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Wonder women, eye candy herald TV`s New Year

State-run broadcaster KBS is greeting the New Year with not one but two dramas: a remake of the iconic classic "Boys over Flowers" and the epic "Iron Empress."
Historical romance "Iron Empress" hatches its 80-episode-long tale tomorrow night, spicing up the Goryeo Dynasty with the bloody escapades of a warrior woman played by veteran actress Chae Si-ra.
Chae, the feline beauty who enchanted and frightened audiences in KBS` "Sea God (2004)," reprises her role as a ruthless Amazon in the upcoming drama.
"Men have been playing the lead in historical romances," said Chae, 40, at a press conference held on Dec. 19. "Now, I think it is time for women to do so. This drama will show people that there was an awesome and brave female leader during the Goryeo Dynasty."
Fearsome would be a more accurate description of the heroine, who is aptly called the Iron Empress. The fourth wife of Goryeo Dynasty founder Taejo Wanggeon, the empress ruled as the regent for her son Mokjong, the dynasty`s seventh ruler.

Determined to realize her ambitious goals for the kingdom of Goryeo, she dons armor, battles against foreign invaders, and tramples her lover, her son and brother in her rise to power. The audience is invited to watch her transform into a cold-hearted warrior.
"Every year we do a big scale drama," said Senior Producer/Director of KBS Drama Team 2 Choi Jee-yeong, 39. "It represents KBS. Last year we did `King Sejong.` Usually we cover the Joseon Dynasty, but this one looks into the Goryeo Dynasty."
Highlighting the gory reign of an empress, endowing her with a warrior`s skills and the brain of a brilliant politician, KBS` big scale drama sets the tone for 2009.
The conniving queen no longer serves as the villainess of the period piece, but takes center stage. Hamlet is relegated to the corner and Gertrude gets the limelight.
The maneuver compels female audiences to tune into a hitherto male-dominated genre.
And as if in response to some divine plan, KBS is also giving women some serious eye candy with its new Monday and Tuesday night drama "Boys over Flowers."
Based on the hit comic series of the same name, many would agree that "Boys" derives its popularity from F4; or four good-looking and wealthy male characters.
The first TV drama version, produced in Taiwan, catapulted the four leading actors to fame. It was followed by the Japanese TV version, which also garnered success. And now, KBS looks set to hit yet another homerun with the perennial favorite.
"Boys" director Jun Ki-sang has a track record for popular, if hackneyed, dramas like KBS` "Delightful Girl Choon-hyang (2005)" and SBS` "My Girl (2006)," making him a perfect fit for the lighthearted comic book fantasy.
"The production company and the original comic book publisher requested that we make this drama as close to the original as possible," said director Jun in a press conference on Dec. 22.
"At first I rejected the offer to direct because it has already been produced in other countries. But when the offer came again and they said that the expectations of Koreans were different. I felt that there were challenges to be met."
A sort of "Pride and Prejudice" for Asian audiences, the surefire story of a poor girl, her rich suitor and her three knights need not rely on the potentially diverse expectations of a nation`s audience to ensure its success. In the words of production company Group Eight`s "Boys over Flowers" project manager Bae Jong-byung: "I think people will watch it because it is a well-written and fun story. It will do well as a remake."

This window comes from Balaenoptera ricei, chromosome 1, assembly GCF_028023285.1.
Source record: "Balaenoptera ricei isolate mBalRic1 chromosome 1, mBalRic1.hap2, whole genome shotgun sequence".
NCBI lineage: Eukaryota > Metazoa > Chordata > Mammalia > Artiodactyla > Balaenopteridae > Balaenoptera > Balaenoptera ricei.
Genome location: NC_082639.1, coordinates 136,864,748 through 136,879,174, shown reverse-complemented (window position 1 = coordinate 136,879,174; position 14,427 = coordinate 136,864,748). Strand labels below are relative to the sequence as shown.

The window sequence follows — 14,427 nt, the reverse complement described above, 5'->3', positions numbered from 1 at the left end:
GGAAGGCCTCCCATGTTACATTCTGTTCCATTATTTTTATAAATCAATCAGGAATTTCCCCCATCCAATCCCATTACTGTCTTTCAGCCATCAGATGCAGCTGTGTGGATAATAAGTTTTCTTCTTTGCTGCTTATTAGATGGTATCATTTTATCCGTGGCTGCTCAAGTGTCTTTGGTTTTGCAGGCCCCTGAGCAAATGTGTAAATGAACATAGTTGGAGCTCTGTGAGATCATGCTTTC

The key, however, lies in the charm of its four leading actors and the pluck of its solitary heroine.
All four male leads bear an uncanny resemblance to their comic book counterparts, which could be partly due to the extensive auditioning process they underwent.
Leader of the boy band SS501 Kim Hyun-joong stands out as Hanazawa Rui, called Yoon Ji-hoo in the Korean version. His sweet and quirky antics in the hit MBC reality show "We Got Married (2008)" have already made him something of a celebrity, and his role as the introverted, aloof yet cavalier Rui promises to attract more female fans.
"When we did the kiss scene, I was very nervous," said Kim Hyun-joong, 22, referring to his scene with Koo Hye-sun, who plays the heroine. "Koo Hye-sun said, `Just do it.` We finished filming after 10 takes."
"10 kisses," he iterated with a grin.
Actress Koo Hye-sun, smiled when asked about the 10-kiss scene, before stating: "There were technical issues."
"My character could be a target for envy because she becomes a Cinderella in an instant. I think it would be best to live vicariously through her."
Koo, who gained popularity as the lead in the period drama "The King and I (2007)," is taking on the role of Makino Tsukushi - called Geum Jan-di in the Korean version. The heroine is first pestered and ostracized by four of the most popular boys at her school before winning them over with her pluck and strength.
Actor Lee Min-ho will be playing Koo`s love interest, Domyoji Tsukasa, called Goo Joon-pyo in the Korean version. Actor Kim Bum and rapper Kim Joon will be playing the remaining two male leads. "Boys" airs its first episode on Monday on KBS 2 TV at 9:55 p.m.
"Iron Empress" starts airing tomorrow night on KBS 2 TV at 10:15 p.m.
By Jean Oh